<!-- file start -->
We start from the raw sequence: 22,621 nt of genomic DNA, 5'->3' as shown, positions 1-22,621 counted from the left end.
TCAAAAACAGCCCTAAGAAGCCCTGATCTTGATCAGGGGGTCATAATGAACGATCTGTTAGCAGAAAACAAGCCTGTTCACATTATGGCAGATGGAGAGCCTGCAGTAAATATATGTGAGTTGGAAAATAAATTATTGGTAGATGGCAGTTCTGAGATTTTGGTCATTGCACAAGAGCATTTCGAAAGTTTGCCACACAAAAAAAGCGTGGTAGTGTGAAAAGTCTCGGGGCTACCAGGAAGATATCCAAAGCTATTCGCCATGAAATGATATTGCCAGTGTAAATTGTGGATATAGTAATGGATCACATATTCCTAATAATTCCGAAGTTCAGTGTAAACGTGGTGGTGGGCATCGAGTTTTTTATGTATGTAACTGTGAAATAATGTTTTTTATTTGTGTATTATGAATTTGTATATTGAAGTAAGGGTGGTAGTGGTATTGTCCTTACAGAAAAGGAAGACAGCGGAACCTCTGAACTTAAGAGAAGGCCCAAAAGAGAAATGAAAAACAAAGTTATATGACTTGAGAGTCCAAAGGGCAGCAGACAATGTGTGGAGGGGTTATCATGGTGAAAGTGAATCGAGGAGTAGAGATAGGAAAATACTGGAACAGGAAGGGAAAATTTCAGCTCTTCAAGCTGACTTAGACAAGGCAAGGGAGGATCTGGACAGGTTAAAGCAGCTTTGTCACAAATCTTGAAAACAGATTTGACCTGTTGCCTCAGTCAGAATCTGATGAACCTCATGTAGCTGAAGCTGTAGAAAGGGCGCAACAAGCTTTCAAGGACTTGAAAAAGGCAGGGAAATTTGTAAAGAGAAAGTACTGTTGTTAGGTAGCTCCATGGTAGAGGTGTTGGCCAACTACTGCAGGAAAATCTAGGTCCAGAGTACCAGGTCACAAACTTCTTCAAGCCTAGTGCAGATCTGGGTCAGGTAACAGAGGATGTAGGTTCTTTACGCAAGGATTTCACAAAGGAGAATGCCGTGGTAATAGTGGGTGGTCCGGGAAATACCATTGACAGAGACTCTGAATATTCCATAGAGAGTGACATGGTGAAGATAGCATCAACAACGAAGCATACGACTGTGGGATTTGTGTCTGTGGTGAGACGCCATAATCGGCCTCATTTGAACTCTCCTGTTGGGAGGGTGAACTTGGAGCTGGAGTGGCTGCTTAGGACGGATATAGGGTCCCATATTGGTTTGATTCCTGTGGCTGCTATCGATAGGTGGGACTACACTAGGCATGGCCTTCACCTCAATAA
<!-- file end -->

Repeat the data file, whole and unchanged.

We start from the raw sequence: 22,621 nt of genomic DNA, 5'->3' as shown, positions 1-22,621 counted from the left end.
TCAAAAACAGCCCTAAGAAGCCCTGATCTTGATCAGGGGGTCATAATGAACGATCTGTTAGCAGAAAACAAGCCTGTTCACATTATGGCAGATGGAGAGCCTGCAGTAAATATATGTGAGTTGGAAAATAAATTATTGGTAGATGGCAGTTCTGAGATTTTGGTCATTGCACAAGAGCATTTCGAAAGTTTGCCACACAAAAAAAGCGTGGTAGTGTGAAAAGTCTCGGGGCTACCAGGAAGATATCCAAAGCTATTCGCCATGAAATGATATTGCCAGTGTAAATTGTGGATATAGTAATGGATCACATATTCCTAATAATTCCGAAGTTCAGTGTAAACGTGGTGGTGGGCATCGAGTTTTTTATGTATGTAACTGTGAAATAATGTTTTTTATTTGTGTATTATGAATTTGTATATTGAAGTAAGGGTGGTAGTGGTATTGTCCTTACAGAAAAGGAAGACAGCGGAACCTCTGAACTTAAGAGAAGGCCCAAAAGAGAAATGAAAAACAAAGTTATATGACTTGAGAGTCCAAAGGGCAGCAGACAATGTGTGGAGGGGTTATCATGGTGAAAGTGAATCGAGGAGTAGAGATAGGAAAATACTGGAACAGGAAGGGAAAATTTCAGCTCTTCAAGCTGACTTAGACAAGGCAAGGGAGGATCTGGACAGGTTAAAGCAGCTTTGTCACAAATCTTGAAAACAGATTTGACCTGTTGCCTCAGTCAGAATCTGATGAACCTCATGTAGCTGAAGCTGTAGAAAGGGCGCAACAAGCTTTCAAGGACTTGAAAAAGGCAGGGAAATTTGTAAAGAGAAAGTACTGTTGTTAGGTAGCTCCATGGTAGAGGTGTTGGCCAACTACTGCAGGAAAATCTAGGTCCAGAGTACCAGGTCACAAACTTCTTCAAGCCTAGTGCAGATCTGGGTCAGGTAACAGAGGATGTAGGTTCTTTACGCAAGGATTTCACAAAGGAGAATGCCGTGGTAATAGTGGGTGGTCCGGGAAATACCATTGACAGAGACTCTGAATATTCCATAGAGAGTGACATGGTGAAGATAGCATCAACAACGAAGCATACGACTGTGGGATTTGTGTCTGTGGTGAGACGCCATAATCGGCCTCATTTGAACTCTCCTGTTGGGAGGGTGAACTTGGAGCTGGAGTGGCTGCTTAGGACGGATATAGGGTCCCATATTGGTTTGATTCCTGTGGCTGCTATCGATAGGTGGGACTACACTAGGCATGGCCTTCACCTCAATAA